Sometimes I make up little melodies but usually I use existing pieces in my repertoire (although I still improvise with tempos, volumes, etc). An example of existing music that I use: “Let Me Call You Sweetheart” makes a great love theme and Grieg’s Triumphant March works great when the hero vanquishes the villain.

For dramas or horror movies, it does not work to play lots of bouncy ragtime, so I prepare by seeing the movie in advance and compiling a little score filled with existing music (and lots of improvising in between).

The existing music can be classical (I played a lot of Handel in The Black Pirate and I like to play the Mendelssohn’s Gondola Song during the underground gondola in scene of Phantom of the Opera) or I use photoplay music, which was movie mood music published in the 1910s and 1920s just for the purpose of silent films.

Pieces would be called “Agitato #32” or “Love Theme #6” and you can use the in any movie at an appropriate scene.  Sometimes I use these and they work great.

What’s most exciting for you about playing music along with a silent film?

When the crowd gets into it they boo the bad guy and cheer the good guy and the room becomes electric.

What addition do you think live music brings to a viewer’s experience of a film?

Live music makes the event more exciting, and when everything is going right the performer feeds off the crowd.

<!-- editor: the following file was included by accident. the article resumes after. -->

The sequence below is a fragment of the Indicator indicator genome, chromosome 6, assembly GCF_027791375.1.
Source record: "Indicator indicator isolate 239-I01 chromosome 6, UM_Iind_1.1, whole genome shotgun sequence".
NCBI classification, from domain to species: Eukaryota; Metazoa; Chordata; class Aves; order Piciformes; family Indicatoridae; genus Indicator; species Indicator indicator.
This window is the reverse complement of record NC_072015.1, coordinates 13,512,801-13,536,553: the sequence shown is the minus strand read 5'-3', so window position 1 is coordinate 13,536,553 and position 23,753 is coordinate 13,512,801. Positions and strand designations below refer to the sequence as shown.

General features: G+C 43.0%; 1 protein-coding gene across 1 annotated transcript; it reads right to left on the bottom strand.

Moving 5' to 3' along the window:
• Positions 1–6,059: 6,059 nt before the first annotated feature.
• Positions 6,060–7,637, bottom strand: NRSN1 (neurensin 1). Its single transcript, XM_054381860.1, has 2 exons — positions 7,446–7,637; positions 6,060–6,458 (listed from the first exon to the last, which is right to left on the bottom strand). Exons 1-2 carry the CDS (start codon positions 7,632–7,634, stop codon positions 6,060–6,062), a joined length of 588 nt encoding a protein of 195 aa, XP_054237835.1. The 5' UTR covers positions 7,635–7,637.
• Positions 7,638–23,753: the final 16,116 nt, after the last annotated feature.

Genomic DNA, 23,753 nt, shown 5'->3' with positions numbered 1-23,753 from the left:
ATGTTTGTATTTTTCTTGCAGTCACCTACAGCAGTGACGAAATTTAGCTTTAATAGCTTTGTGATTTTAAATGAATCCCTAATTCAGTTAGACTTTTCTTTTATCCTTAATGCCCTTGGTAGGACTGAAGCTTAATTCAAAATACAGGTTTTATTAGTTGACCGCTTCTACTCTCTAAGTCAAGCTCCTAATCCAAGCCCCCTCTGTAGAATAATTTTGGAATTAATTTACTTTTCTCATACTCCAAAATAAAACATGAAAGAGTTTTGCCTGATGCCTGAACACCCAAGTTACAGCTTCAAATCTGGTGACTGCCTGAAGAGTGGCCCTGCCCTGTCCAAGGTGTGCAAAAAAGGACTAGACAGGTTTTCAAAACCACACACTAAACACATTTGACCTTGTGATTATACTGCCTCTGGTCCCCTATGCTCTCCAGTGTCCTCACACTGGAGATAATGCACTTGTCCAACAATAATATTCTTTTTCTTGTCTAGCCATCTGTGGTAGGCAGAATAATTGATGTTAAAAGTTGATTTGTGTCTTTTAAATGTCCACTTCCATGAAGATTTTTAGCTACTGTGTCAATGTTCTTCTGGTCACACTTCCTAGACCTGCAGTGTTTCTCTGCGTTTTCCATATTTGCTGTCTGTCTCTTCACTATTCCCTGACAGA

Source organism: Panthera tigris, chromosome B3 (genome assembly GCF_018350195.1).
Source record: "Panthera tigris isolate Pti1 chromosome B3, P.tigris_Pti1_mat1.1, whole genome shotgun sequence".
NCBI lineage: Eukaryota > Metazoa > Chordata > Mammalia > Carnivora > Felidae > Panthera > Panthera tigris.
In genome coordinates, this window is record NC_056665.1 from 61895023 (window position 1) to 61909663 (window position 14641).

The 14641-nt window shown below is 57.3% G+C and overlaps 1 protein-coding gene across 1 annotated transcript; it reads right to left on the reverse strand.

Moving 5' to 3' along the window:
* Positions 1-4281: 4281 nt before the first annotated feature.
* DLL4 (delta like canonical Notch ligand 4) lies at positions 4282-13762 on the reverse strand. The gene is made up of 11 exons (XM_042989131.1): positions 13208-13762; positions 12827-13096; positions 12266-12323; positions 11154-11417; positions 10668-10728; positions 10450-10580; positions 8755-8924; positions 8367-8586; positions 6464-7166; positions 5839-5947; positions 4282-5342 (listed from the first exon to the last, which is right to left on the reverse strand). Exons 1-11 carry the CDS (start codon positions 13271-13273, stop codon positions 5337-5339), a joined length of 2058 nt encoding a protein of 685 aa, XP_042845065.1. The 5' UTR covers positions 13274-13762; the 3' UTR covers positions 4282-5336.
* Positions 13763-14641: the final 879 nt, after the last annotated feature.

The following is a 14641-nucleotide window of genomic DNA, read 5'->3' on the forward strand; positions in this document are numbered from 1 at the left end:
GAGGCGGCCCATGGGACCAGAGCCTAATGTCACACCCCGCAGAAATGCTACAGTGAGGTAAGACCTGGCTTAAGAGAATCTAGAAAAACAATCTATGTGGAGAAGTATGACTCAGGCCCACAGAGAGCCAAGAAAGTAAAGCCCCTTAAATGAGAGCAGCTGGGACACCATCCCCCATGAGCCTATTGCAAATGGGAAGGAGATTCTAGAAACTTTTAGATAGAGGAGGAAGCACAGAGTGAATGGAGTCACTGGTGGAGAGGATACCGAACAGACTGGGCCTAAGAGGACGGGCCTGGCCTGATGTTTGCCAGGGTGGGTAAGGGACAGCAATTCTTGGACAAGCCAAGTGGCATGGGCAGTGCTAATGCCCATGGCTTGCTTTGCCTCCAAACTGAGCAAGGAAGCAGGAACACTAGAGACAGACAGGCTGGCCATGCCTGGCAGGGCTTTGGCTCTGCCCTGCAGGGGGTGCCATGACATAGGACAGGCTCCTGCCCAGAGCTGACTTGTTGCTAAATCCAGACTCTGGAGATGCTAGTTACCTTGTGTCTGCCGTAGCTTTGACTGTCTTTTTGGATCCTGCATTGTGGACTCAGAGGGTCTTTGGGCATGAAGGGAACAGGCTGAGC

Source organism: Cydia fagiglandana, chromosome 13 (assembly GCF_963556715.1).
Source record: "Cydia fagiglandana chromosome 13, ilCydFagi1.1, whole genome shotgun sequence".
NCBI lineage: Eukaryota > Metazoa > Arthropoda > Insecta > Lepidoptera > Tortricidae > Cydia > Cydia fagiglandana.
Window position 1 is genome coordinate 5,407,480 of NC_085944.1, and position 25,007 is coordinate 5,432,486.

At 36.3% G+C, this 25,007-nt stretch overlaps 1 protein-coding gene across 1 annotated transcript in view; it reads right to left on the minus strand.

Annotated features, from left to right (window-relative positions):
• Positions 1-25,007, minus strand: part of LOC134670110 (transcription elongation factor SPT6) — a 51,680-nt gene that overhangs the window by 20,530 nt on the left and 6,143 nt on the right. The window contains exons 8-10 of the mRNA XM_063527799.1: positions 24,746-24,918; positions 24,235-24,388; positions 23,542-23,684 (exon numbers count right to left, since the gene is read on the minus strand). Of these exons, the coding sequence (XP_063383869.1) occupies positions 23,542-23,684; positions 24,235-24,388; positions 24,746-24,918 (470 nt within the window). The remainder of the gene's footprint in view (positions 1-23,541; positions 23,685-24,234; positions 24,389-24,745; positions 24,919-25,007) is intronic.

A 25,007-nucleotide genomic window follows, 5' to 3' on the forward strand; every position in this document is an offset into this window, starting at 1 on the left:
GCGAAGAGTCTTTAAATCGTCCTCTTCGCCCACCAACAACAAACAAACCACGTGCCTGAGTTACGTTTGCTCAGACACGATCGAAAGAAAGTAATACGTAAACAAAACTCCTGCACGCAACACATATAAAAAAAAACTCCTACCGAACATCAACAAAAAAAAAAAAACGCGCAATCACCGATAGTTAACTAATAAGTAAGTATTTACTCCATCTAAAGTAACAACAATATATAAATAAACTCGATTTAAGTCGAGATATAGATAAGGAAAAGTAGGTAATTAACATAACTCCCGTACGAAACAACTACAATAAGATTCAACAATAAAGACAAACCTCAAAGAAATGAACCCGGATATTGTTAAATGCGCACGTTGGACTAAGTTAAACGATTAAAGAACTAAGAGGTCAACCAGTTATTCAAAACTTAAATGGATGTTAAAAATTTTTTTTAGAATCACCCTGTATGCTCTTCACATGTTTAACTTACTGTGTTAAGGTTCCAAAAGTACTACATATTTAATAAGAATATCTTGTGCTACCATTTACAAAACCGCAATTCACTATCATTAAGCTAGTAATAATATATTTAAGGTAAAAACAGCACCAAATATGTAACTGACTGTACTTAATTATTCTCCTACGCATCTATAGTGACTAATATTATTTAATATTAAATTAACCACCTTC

Can you share an experience of the best feedback you’ve gotten about a gig accompanying a silent film?

After the film people have said nice things to me about the performance but honestly for me the best feedback is to hear audience reaction during the film – that shows me they are engaged and that’s the highest compliment I can receive.

Want to learn/hear some more on silent film music? Check out Episode #9 of Ethan’s podcast “The Carolina Shout,” entitled Don’t Open That Door!!


Hannah Lieberman is a senior at Davidson College where she studies Political Science and Theatre. She loves her work at WDAV, where you can hear her live on Sunday mornings.

Top 5 Scariest Halloween Soundtracks

It’s Halloween, and that calls for creepy themes to give you a chill. Matt Rogers, host of WDAV’s Reel Spooks, gives us a show preview by sharing his top five picks for scariest Halloween soundtracks.

Cape Fear

This is Bernard Herrmann at his brassy best. When the horns kick in, you know you’re in trouble. The score was so good that it was used in both the original movie and the remake.




The main theme, “Tubular Bells,” by Mike Oldfield, wasn’t written for the movie, and by itself isn’t particularly scary. But see the movie, and those seemingly innocent chimes will forever after conjure images of sweet little possessed Regan.



The Omen

Jerry Goldsmith finally won his Oscar for this chilling score. He was also nominated for Best Original Song for the film’s choral piece, “Ave Satani” (“Hail Satan”). It’s creep-tastic.



This is the pinnacle of the Herrmann/Hitchcock collaboration. Those screeching strings are iconic. Try to imagine the famous shower scene without them. Just wouldn’t be the same.



Bride of Frankenstein


UPDATE (10/27/15):
To listen to all of Matt Rogers’s picks — including Psycho, Bride of Frankenstein, The Exorcist, Dracula, The Omen, and more — tune into ‘Reel Spooks’ Friday, October 30, 2015 at 9 p.m. Are you in the Charlotte area? Tune into 89.9fm Classical Public Radio. Prefer to stream? Listen live at WDAV.org or on Apple and Android apps.